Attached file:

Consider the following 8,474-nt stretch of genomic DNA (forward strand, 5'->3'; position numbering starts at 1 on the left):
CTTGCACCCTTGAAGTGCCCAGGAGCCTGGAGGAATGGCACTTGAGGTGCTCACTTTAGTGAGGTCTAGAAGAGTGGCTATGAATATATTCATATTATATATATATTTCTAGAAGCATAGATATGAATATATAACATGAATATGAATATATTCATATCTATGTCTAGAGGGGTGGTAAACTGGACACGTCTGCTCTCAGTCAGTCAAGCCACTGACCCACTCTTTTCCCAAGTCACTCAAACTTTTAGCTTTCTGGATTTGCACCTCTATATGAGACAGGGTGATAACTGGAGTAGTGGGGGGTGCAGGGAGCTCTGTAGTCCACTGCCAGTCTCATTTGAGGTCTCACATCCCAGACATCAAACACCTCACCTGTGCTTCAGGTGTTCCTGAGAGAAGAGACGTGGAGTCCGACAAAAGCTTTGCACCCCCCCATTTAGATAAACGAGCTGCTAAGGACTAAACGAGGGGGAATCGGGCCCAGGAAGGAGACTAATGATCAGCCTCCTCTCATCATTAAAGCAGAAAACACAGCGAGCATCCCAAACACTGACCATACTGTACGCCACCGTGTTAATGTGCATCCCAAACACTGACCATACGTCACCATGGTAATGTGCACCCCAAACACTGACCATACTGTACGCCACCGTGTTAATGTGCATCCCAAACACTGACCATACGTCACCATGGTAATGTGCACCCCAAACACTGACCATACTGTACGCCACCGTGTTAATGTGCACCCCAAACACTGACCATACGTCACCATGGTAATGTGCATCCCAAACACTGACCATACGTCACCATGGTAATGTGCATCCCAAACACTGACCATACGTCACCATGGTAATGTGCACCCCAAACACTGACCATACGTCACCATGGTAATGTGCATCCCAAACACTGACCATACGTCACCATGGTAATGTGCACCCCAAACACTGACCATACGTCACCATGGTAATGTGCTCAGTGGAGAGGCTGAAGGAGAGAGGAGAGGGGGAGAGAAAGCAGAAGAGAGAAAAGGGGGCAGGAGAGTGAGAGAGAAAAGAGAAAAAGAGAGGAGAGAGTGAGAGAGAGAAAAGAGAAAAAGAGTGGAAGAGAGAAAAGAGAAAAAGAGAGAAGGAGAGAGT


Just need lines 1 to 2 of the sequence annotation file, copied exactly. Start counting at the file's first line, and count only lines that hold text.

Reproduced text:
Consider the following 8,474-nt stretch of genomic DNA (forward strand, 5'->3'; position numbering starts at 1 on the left):
CTTGCACCCTTGAAGTGCCCAGGAGCCTGGAGGAATGGCACTTGAGGTGCTCACTTTAGTGAGGTCTAGAAGAGTGGCTATGAATATATTCATATTATATATATATTTCTAGAAGCATAGATATGAATATATAACATGAATATGAATATATTCATATCTATGTCTAGAGGGGTGGTAAACTGGACACGTCTGCTCTCAGTCAGTCAAGCCACTGACCCACTCTTTTCCCAAGTCACTCAAACTTTTAGCTTTCTGGATTTGCACCTCTATATGAGACAGGGTGATAACTGGAGTAGTGGGGGGTGCAGGGAGCTCTGTAGTCCACTGCCAGTCTCATTTGAGGTCTCACATCCCAGACATCAAACACCTCACCTGTGCTTCAGGTGTTCCTGAGAGAAGAGACGTGGAGTCCGACAAAAGCTTTGCACCCCCCCATTTAGATAAACGAGCTGCTAAGGACTAAACGAGGGGGAATCGGGCCCAGGAAGGAGACTAATGATCAGCCTCCTCTCATCATTAAAGCAGAAAACACAGCGAGCATCCCAAACACTGACCATACTGTACGCCACCGTGTTAATGTGCATCCCAAACACTGACCATACGTCACCATGGTAATGTGCACCCCAAACACTGACCATACTGTACGCCACCGTGTTAATGTGCATCCCAAACACTGACCATACGTCACCATGGTAATGTGCACCCCAAACACTGACCATACTGTACGCCACCGTGTTAATGTGCACCCCAAACACTGACCATACGTCACCATGGTAATGTGCATCCCAAACACTGACCATACGTCACCATGGTAATGTGCATCCCAAACACTGACCATACGTCACCATGGTAATGTGCACCCCAAACACTGACCATACGTCACCATGGTAATGTGCATCCCAAACACTGACCATACGTCACCATGGTAATGTGCACCCCAAACACTGACCATACGTCACCATGGTAATGTGCTCAGTGGAGAGGCTGAAGGAGAGAGGAGAGGGGGAGAGAAAGCAGAAGAGAGAAAAGGGGGCAGGAGAGTGAGAGAGAAAAGAGAAAAAGAGAGGAGAGAGTGAGAGAGAGAAAAGAGAAAAAGAGTGGAAGAGAGAAAAGAGAAAAAGAGAGAAGGAGAGAGT